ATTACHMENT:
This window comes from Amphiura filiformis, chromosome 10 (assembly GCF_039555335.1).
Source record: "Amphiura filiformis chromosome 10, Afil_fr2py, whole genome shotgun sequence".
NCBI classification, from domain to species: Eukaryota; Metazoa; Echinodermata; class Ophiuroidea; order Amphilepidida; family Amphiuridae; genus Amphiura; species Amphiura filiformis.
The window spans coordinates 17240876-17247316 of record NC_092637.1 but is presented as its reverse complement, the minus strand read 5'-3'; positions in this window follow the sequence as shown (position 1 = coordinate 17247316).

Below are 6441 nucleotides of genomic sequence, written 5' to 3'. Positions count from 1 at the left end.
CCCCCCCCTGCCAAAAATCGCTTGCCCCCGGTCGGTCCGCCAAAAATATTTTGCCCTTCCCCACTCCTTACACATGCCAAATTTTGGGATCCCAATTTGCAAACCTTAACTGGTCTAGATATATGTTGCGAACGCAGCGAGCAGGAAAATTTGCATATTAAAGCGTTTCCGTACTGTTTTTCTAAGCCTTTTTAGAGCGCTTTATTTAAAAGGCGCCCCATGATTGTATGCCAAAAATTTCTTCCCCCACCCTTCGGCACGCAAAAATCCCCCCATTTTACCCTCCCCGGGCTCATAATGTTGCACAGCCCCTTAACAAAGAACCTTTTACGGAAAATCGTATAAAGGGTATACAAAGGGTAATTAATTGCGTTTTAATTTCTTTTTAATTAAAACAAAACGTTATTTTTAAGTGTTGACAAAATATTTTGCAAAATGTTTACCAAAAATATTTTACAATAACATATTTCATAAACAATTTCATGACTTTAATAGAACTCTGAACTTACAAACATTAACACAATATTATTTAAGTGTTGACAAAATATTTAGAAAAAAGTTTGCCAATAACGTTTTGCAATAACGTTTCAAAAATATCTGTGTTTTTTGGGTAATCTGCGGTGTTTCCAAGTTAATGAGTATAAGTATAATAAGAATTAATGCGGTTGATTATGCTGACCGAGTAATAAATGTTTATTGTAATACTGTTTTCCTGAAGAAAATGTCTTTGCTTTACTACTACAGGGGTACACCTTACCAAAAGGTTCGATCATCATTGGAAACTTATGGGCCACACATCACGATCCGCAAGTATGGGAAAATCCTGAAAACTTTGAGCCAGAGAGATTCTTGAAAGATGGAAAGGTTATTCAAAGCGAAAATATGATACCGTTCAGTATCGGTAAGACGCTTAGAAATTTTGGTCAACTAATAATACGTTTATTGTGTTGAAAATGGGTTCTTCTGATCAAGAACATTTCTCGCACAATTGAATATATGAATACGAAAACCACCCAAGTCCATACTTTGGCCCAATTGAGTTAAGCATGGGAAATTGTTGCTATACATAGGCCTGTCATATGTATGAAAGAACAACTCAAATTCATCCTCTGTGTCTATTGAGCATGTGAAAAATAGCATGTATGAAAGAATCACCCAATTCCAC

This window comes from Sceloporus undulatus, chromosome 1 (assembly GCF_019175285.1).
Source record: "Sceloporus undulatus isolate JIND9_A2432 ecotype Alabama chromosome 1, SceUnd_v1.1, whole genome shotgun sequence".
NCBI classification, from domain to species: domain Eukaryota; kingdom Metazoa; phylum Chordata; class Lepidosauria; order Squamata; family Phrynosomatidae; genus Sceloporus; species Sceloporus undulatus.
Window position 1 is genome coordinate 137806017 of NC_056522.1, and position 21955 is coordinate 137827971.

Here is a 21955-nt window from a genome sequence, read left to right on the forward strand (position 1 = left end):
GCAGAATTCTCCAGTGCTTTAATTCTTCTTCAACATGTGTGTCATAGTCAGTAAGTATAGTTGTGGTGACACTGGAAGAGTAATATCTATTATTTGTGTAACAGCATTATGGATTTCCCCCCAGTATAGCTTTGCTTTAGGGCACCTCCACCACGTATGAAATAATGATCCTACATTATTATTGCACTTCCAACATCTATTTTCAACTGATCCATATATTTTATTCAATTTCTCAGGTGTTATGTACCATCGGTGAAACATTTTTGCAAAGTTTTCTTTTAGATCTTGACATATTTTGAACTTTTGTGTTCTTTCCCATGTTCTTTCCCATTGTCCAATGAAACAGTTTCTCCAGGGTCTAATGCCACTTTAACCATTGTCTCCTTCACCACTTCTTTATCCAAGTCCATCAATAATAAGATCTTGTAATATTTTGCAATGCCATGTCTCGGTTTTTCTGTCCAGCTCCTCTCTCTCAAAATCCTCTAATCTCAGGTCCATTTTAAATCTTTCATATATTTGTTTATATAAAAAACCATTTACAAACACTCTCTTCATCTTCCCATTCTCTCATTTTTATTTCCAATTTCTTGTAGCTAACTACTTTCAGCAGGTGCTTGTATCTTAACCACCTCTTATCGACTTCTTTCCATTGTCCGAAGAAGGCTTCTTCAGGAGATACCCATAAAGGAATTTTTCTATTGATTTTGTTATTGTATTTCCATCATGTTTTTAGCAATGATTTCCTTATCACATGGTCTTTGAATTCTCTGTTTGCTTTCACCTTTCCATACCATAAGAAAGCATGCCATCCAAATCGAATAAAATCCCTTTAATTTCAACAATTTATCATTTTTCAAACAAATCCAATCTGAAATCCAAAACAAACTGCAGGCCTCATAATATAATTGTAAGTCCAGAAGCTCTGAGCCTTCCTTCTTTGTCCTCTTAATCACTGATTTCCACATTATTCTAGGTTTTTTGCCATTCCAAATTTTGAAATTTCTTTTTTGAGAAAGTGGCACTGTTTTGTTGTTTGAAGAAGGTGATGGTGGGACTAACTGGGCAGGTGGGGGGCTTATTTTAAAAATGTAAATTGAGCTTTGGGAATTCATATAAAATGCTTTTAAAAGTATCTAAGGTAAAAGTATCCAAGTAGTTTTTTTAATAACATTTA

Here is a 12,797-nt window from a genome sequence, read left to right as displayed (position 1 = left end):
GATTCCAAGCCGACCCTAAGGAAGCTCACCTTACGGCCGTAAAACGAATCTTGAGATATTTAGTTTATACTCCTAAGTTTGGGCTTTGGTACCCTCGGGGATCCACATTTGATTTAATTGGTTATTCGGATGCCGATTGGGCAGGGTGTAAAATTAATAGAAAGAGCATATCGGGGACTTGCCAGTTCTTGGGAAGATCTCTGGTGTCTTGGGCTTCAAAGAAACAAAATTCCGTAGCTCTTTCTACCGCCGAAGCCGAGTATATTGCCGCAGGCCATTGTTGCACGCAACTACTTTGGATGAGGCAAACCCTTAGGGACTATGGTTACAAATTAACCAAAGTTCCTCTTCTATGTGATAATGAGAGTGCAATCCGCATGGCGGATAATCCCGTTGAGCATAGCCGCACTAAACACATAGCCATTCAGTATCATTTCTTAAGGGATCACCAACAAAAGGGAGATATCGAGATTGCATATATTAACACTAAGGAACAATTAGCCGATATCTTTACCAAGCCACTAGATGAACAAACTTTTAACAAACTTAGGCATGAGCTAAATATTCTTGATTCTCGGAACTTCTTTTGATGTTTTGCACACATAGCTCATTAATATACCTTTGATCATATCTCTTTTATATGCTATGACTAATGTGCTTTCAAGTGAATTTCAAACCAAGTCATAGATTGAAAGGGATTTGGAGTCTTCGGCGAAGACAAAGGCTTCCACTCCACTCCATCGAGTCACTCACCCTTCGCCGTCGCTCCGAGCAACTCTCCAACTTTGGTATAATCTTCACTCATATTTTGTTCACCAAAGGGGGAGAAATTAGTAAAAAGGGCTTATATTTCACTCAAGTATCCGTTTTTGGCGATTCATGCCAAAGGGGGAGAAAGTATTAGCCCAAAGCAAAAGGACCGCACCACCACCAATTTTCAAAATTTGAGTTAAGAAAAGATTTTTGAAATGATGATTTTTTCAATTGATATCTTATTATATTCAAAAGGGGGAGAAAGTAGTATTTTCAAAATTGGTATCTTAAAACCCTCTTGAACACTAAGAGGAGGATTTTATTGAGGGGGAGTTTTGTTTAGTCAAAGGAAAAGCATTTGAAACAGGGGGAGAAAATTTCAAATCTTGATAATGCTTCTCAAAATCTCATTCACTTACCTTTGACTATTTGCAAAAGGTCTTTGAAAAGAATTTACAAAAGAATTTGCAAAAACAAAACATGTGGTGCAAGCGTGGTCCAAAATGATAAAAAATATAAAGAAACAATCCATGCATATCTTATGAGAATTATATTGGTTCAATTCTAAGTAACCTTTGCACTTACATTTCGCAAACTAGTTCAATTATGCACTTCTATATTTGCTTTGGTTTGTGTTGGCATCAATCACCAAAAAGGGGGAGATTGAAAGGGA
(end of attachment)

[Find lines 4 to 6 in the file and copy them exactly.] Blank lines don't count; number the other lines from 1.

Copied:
The window spans coordinates 17240876-17247316 of record NC_092637.1 but is presented as its reverse complement, the minus strand read 5'-3'; positions in this window follow the sequence as shown (position 1 = coordinate 17247316).

Below are 6441 nucleotides of genomic sequence, written 5' to 3'. Positions count from 1 at the left end.
CCCCCCCCTGCCAAAAATCGCTTGCCCCCGGTCGGTCCGCCAAAAATATTTTGCCCTTCCCCACTCCTTACACATGCCAAATTTTGGGATCCCAATTTGCAAACCTTAACTGGTCTAGATATATGTTGCGAACGCAGCGAGCAGGAAAATTTGCATATTAAAGCGTTTCCGTACTGTTTTTCTAAGCCTTTTTAGAGCGCTTTATTTAAAAGGCGCCCCATGATTGTATGCCAAAAATTTCTTCCCCCACCCTTCGGCACGCAAAAATCCCCCCATTTTACCCTCCCCGGGCTCATAATGTTGCACAGCCCCTTAACAAAGAACCTTTTACGGAAAATCGTATAAAGGGTATACAAAGGGTAATTAATTGCGTTTTAATTTCTTTTTAATTAAAACAAAACGTTATTTTTAAGTGTTGACAAAATATTTTGCAAAATGTTTACCAAAAATATTTTACAATAACATATTTCATAAACAATTTCATGACTTTAATAGAACTCTGAACTTACAAACATTAACACAATATTATTTAAGTGTTGACAAAATATTTAGAAAAAAGTTTGCCAATAACGTTTTGCAATAACGTTTCAAAAATATCTGTGTTTTTTGGGTAATCTGCGGTGTTTCCAAGTTAATGAGTATAAGTATAATAAGAATTAATGCGGTTGATTATGCTGACCGAGTAATAAATGTTTATTGTAATACTGTTTTCCTGAAGAAAATGTCTTTGCTTTACTACTACAGGGGTACACCTTACCAAAAGGTTCGATCATCATTGGAAACTTATGGGCCACACATCACGATCCGCAAGTATGGGAAAATCCTGAAAACTTTGAGCCAGAGAGATTCTTGAAAGATGGAAAGGTTATTCAAAGCGAAAATATGATACCGTTCAGTATCGGTAAGACGCTTAGAAATTTTGGTCAACTAATAATACGTTTATTGTGTTGAAAATGGGTTCTTCTGATCAAGAACATTTCTCGCACAATTGAATATATGAATACGAAAACCACCCAAGTCCATACTTTGGCCCAATTGAGTTAAGCATGGGAAATTGTTGCTATACATAGGCCTGTCATATGTATGAAAGAACAACTCAAATTCATCCTCTGTGTCTATTGAGCATGTGAAAAATAGCATGTATGAAAGAATCACCCAATTCCAC